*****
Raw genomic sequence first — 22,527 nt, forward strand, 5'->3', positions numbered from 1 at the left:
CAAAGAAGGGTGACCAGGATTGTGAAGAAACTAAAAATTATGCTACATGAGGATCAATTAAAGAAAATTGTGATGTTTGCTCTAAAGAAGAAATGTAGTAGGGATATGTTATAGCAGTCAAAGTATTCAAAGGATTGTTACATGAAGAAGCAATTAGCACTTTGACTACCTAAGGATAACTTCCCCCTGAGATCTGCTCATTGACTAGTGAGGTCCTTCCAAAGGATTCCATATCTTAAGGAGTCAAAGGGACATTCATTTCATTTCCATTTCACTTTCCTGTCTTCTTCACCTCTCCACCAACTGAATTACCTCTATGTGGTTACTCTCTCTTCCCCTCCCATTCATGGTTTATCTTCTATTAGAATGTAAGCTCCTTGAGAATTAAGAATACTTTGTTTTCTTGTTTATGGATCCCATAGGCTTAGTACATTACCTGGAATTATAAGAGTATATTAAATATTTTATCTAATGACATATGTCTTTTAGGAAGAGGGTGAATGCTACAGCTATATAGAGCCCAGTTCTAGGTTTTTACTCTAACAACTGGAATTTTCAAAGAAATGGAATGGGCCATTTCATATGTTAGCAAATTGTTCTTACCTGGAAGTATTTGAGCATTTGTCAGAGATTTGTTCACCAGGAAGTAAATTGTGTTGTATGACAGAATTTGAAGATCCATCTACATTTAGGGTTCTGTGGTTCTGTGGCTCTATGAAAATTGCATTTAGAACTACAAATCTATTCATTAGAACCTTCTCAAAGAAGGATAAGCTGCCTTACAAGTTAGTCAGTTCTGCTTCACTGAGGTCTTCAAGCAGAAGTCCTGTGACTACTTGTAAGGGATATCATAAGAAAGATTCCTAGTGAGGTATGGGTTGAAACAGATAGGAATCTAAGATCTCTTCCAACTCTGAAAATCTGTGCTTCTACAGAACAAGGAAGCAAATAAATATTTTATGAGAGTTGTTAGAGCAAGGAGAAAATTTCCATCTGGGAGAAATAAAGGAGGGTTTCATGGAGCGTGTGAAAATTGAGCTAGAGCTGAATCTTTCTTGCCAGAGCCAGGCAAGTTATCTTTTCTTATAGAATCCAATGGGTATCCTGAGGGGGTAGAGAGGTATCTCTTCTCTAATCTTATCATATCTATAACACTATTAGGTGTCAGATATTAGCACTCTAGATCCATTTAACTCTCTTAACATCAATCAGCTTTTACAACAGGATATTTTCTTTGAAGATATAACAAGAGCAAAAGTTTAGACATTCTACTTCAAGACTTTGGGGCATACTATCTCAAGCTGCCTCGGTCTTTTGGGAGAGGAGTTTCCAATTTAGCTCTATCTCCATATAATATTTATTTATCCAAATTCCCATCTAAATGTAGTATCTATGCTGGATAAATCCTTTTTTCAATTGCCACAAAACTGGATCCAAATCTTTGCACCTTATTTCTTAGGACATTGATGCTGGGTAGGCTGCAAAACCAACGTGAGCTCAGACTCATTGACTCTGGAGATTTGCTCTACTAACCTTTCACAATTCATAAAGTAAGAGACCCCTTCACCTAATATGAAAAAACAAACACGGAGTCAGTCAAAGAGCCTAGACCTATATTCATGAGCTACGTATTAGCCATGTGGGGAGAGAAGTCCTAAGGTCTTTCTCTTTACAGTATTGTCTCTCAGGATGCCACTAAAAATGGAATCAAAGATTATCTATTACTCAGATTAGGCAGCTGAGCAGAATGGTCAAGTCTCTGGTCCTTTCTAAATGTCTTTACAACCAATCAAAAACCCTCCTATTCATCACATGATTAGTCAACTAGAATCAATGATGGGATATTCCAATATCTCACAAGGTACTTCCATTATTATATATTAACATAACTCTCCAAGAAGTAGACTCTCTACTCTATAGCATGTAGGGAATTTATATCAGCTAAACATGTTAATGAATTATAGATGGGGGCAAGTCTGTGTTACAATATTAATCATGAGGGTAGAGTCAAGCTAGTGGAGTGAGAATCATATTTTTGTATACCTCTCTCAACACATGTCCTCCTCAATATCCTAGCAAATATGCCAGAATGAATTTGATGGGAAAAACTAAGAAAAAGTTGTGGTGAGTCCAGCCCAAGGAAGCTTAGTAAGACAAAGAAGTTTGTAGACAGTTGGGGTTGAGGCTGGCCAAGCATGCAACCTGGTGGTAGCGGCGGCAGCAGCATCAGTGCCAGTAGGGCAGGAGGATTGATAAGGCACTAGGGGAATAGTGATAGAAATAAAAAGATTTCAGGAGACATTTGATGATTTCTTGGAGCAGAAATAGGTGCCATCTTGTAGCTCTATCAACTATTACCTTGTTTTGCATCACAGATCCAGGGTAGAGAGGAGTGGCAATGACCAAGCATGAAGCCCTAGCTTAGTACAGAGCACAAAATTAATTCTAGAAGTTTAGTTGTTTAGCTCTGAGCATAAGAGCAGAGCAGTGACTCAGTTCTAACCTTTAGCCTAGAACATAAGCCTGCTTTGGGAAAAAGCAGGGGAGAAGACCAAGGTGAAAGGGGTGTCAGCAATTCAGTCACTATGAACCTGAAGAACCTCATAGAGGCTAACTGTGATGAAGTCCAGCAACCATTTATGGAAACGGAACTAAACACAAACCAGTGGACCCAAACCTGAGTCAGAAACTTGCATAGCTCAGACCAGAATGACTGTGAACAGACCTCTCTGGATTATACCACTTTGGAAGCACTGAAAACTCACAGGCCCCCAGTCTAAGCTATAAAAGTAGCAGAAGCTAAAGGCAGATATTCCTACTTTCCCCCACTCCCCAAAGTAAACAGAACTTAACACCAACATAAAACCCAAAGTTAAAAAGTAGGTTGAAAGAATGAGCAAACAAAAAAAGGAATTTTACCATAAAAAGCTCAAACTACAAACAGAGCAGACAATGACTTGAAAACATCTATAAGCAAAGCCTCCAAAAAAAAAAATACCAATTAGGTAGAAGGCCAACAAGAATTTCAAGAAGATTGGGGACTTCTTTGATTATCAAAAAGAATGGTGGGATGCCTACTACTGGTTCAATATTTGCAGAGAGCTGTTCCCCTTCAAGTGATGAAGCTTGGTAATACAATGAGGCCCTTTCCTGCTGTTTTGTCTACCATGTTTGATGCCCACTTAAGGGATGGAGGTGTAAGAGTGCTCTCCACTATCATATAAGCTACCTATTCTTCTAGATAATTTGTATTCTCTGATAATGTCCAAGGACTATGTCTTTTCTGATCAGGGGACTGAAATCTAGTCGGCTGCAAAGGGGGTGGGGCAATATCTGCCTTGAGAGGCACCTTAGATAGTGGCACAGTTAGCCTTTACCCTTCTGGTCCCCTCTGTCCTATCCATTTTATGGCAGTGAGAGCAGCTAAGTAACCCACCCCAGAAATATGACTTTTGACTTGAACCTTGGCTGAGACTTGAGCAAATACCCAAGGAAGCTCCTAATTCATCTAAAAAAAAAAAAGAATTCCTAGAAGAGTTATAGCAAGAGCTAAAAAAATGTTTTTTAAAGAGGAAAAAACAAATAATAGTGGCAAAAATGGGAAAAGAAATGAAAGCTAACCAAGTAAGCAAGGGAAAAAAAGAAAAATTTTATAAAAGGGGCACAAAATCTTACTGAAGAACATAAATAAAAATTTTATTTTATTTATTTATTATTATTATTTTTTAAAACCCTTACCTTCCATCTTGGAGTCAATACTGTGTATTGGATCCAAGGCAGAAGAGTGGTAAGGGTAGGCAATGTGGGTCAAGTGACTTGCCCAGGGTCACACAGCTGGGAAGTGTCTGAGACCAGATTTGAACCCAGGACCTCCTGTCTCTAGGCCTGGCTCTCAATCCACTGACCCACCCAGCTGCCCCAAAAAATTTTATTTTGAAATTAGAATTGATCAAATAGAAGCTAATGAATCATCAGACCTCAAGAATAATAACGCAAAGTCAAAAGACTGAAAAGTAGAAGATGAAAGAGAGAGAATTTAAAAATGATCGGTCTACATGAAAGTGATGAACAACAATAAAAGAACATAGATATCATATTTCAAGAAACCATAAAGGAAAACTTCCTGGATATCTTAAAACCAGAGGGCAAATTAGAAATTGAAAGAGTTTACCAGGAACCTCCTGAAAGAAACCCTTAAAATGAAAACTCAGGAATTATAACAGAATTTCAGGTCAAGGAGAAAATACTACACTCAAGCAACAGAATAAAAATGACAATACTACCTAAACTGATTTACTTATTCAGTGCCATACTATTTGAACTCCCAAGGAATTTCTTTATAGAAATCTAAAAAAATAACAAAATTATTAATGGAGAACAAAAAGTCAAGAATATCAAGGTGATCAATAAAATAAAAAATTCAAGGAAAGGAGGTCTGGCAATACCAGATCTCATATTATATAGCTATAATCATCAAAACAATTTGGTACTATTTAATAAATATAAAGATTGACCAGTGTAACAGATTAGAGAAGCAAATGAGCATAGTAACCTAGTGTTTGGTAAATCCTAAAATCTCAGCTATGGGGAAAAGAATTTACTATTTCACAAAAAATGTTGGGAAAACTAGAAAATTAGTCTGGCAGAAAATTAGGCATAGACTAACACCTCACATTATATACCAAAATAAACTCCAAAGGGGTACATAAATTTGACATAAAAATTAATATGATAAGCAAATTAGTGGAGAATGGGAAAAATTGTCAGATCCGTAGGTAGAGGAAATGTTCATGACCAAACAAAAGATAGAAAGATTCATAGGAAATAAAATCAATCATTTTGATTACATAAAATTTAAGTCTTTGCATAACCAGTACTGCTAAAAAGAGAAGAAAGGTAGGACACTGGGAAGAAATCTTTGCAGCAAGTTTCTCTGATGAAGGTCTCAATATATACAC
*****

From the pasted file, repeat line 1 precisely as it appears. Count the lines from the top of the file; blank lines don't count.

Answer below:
Raw genomic sequence first — 22,527 nt, forward strand, 5'->3', positions numbered from 1 at the left: